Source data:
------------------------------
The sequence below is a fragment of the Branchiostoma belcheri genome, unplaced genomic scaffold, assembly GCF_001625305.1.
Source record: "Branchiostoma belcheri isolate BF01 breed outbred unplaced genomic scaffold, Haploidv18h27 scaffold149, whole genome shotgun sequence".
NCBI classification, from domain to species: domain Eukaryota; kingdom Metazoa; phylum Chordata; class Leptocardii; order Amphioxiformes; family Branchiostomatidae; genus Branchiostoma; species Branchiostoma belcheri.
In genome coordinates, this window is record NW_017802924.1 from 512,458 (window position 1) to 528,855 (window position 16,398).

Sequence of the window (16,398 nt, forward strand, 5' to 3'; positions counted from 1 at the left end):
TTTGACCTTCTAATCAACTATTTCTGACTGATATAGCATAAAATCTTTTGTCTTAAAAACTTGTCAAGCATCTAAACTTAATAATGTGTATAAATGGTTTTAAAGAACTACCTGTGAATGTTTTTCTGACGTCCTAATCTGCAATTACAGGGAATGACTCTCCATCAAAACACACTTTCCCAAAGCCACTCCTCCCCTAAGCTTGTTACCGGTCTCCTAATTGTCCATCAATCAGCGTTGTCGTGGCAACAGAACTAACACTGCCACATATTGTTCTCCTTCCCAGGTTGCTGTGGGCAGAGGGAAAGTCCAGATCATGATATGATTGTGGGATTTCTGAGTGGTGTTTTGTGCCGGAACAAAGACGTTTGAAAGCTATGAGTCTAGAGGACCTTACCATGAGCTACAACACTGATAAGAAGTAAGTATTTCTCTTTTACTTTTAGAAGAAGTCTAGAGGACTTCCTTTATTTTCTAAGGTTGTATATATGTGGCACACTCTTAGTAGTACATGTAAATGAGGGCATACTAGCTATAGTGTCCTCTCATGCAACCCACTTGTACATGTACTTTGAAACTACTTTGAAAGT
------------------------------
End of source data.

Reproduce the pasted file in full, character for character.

The sequence below is a fragment of the Branchiostoma belcheri genome, unplaced genomic scaffold, assembly GCF_001625305.1.
Source record: "Branchiostoma belcheri isolate BF01 breed outbred unplaced genomic scaffold, Haploidv18h27 scaffold149, whole genome shotgun sequence".
NCBI classification, from domain to species: domain Eukaryota; kingdom Metazoa; phylum Chordata; class Leptocardii; order Amphioxiformes; family Branchiostomatidae; genus Branchiostoma; species Branchiostoma belcheri.
In genome coordinates, this window is record NW_017802924.1 from 512,458 (window position 1) to 528,855 (window position 16,398).

Sequence of the window (16,398 nt, forward strand, 5' to 3'; positions counted from 1 at the left end):
TTTGACCTTCTAATCAACTATTTCTGACTGATATAGCATAAAATCTTTTGTCTTAAAAACTTGTCAAGCATCTAAACTTAATAATGTGTATAAATGGTTTTAAAGAACTACCTGTGAATGTTTTTCTGACGTCCTAATCTGCAATTACAGGGAATGACTCTCCATCAAAACACACTTTCCCAAAGCCACTCCTCCCCTAAGCTTGTTACCGGTCTCCTAATTGTCCATCAATCAGCGTTGTCGTGGCAACAGAACTAACACTGCCACATATTGTTCTCCTTCCCAGGTTGCTGTGGGCAGAGGGAAAGTCCAGATCATGATATGATTGTGGGATTTCTGAGTGGTGTTTTGTGCCGGAACAAAGACGTTTGAAAGCTATGAGTCTAGAGGACCTTACCATGAGCTACAACACTGATAAGAAGTAAGTATTTCTCTTTTACTTTTAGAAGAAGTCTAGAGGACTTCCTTTATTTTCTAAGGTTGTATATATGTGGCACACTCTTAGTAGTACATGTAAATGAGGGCATACTAGCTATAGTGTCCTCTCATGCAACCCACTTGTACATGTACTTTGAAACTACTTTGAAAGT